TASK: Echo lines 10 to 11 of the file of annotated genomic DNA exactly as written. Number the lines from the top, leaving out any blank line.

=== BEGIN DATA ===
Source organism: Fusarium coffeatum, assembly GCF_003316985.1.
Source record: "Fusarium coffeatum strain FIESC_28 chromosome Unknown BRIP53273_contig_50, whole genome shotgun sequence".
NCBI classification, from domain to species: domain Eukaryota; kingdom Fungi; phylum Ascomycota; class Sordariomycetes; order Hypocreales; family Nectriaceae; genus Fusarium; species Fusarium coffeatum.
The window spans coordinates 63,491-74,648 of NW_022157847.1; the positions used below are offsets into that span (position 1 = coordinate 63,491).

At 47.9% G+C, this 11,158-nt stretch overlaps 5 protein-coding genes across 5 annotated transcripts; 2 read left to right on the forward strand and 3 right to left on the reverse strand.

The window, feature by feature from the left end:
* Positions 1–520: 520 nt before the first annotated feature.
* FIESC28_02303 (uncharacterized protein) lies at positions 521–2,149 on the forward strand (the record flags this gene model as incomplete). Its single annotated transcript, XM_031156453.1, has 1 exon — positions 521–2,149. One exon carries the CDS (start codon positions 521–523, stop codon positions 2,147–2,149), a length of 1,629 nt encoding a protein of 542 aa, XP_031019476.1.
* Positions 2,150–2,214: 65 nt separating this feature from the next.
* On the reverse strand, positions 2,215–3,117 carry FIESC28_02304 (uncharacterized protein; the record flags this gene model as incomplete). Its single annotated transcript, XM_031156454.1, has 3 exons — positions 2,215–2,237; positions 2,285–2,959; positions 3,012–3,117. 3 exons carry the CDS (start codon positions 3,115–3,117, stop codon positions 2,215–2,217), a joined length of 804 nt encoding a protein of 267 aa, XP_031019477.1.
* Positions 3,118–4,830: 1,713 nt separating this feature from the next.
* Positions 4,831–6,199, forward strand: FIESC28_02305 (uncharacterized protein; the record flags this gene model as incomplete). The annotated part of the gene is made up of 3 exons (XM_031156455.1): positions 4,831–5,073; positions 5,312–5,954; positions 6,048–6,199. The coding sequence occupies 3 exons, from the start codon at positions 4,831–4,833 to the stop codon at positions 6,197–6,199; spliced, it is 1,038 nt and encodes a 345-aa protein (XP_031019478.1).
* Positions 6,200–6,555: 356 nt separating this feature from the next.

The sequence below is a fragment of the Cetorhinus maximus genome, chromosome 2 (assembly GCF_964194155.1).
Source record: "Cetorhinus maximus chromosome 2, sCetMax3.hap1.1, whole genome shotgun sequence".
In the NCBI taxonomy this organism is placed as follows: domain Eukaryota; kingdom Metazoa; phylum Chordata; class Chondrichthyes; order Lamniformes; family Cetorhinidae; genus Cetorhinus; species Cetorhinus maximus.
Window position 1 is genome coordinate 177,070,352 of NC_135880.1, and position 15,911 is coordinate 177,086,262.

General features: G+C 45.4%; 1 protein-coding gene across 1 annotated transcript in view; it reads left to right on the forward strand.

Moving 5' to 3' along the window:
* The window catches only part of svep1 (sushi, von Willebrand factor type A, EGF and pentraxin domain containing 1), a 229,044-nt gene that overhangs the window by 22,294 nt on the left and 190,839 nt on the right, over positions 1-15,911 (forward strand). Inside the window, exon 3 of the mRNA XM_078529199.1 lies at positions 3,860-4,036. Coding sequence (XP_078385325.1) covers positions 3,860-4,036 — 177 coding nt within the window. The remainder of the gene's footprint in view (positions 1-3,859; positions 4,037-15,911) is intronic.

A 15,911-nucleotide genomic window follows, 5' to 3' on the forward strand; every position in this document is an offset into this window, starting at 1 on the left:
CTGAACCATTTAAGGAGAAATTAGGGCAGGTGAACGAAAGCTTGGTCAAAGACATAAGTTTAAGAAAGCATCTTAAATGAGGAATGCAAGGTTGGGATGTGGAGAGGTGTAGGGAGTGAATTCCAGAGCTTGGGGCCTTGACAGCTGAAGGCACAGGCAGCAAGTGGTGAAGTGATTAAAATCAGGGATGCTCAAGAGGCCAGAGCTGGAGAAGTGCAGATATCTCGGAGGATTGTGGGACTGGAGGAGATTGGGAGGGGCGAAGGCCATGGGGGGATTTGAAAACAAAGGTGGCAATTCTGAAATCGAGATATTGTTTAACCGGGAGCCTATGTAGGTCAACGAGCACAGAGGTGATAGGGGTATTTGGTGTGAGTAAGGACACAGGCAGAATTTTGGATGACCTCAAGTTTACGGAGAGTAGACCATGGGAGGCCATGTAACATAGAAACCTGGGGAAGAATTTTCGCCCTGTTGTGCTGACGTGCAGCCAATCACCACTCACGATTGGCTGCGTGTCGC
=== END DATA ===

* On the reverse strand, positions 2,215–3,117 carry FIESC28_02304 (uncharacterized protein; the record flags this gene model as incomplete). Its single annotated transcript, XM_031156454.1, has 3 exons — positions 2,215–2,237; positions 2,285–2,959; positions 3,012–3,117. 3 exons carry the CDS (start codon positions 3,115–3,117, stop codon positions 2,215–2,217), a joined length of 804 nt encoding a protein of 267 aa, XP_031019477.1.
* Positions 3,118–4,830: 1,713 nt separating this feature from the next.